Only two-thirds of Americans say they are likely to fill out the 2020 Census, a number that has plunged in the past decade, according to a national study whose preliminary results were announced Thursday by the Census Bureau.
The study comes at a time when the 2020 count is embroiled in legal wrangling over the Trump administration’s controversial decision to add a citizenship question to the decennial survey.
The Census Barriers, Attitudes and Motivators Study finds 67 percent of adults saying they would be “extremely likely” or “very likely” to fill out the census form if they received it today.
That compares with 86 percent who said they were likely to fill out the form in 2008. Kyley McGeeney of PSB Research, who presented results at a Census Bureau event, cautioned that differences in how the surveys were conducted in 2008 and 2018 make it difficult to make an apples-to-apples comparison.
Still, the discrepancy is striking and may increase concern that the share of households that respond to the 2020 count — without costly in-person follow-ups — will fall short of expectations. The mail response rate in 2010 was significantly lower than the share of survey respondents who said they would participate.
The Census Bureau urged caution in comparing results from the two surveys, noting that the 2008 survey was conducted by phone and face-to-face while the latest survey was conducted by mail and online.
The three-month survey was conducted from February to April, a period that overlapped with the Census Bureau’s March 29 announcement that it would add a citizenship question to the 2020 questionnaire. As a result, the survey might have only partially captured the impact of the decision. Census experts have warned that the addition may scare off immigrants and their families, lowering the response rate.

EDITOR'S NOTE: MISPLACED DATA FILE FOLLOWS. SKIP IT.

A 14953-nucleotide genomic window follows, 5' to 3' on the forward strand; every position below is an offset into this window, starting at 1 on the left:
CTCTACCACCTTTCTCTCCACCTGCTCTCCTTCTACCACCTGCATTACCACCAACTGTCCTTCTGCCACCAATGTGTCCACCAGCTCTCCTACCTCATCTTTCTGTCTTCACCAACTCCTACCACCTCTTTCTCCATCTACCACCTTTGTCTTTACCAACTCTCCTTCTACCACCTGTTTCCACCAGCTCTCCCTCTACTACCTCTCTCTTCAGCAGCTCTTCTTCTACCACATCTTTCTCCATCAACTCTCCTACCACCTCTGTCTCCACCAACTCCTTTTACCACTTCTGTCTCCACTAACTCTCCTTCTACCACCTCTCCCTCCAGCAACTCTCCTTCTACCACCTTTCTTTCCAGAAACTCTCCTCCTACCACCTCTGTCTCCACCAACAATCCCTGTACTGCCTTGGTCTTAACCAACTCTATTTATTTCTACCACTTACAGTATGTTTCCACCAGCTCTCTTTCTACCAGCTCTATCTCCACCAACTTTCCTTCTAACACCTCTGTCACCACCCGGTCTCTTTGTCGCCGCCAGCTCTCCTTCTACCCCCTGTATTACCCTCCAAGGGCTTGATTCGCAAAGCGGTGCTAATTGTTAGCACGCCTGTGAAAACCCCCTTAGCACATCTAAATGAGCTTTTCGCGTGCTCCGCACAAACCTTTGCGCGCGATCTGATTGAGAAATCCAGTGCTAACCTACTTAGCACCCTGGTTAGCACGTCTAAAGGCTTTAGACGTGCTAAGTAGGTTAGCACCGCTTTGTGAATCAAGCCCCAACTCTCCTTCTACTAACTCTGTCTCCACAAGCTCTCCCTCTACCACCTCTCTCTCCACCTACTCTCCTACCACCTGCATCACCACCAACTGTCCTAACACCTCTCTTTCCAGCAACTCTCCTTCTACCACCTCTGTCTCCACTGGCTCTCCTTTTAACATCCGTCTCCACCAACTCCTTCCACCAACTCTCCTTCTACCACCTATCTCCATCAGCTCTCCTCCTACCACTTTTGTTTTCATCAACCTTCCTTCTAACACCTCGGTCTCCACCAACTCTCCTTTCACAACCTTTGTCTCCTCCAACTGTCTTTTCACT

In the Census Bureau’s Director’s Blog, Ron Jarmin wrote the new data “show that distrust in Census Bureau and government may complicate outreach to some communities.” But Jarmin said that the survey results will help inform communications strategies for the 2020 count. He also said that many people will be encouraged to participate because they place a high value on public services whose funding is determined by the census.
Participants in the study’s focus groups raised concerns about the addition of the question. Researchers noted that the citizenship question may be a “major barrier” to participation for some parts of the public, quoting focus-group participants who voiced concerns about “deportation sweeps.” One Spanish-speaking participant said that “it’s like giving the government information, saying ‘Oh, there are more here,’ ” according to slides from the Census Bureau presentation.
At the time of the survey, 53 percent of all respondents correctly said that the decennial census is not used to locate people living in the country without documentation. Ten percent thought the census was used for this purpose, and 37 percent said they were unsure.
“I think the initial evaluation of their research shows that they are facing a significant number of challenges in terms of convincing people that it is both safe and important to participate in the census,” said Terri Ann Lowenthal, a former staff director of the House’s census oversight subcommittee. “The research already shows that the citizenship question could be a new barrier to full participation that the Census Bureau hadn’t contemplated before earlier this year.”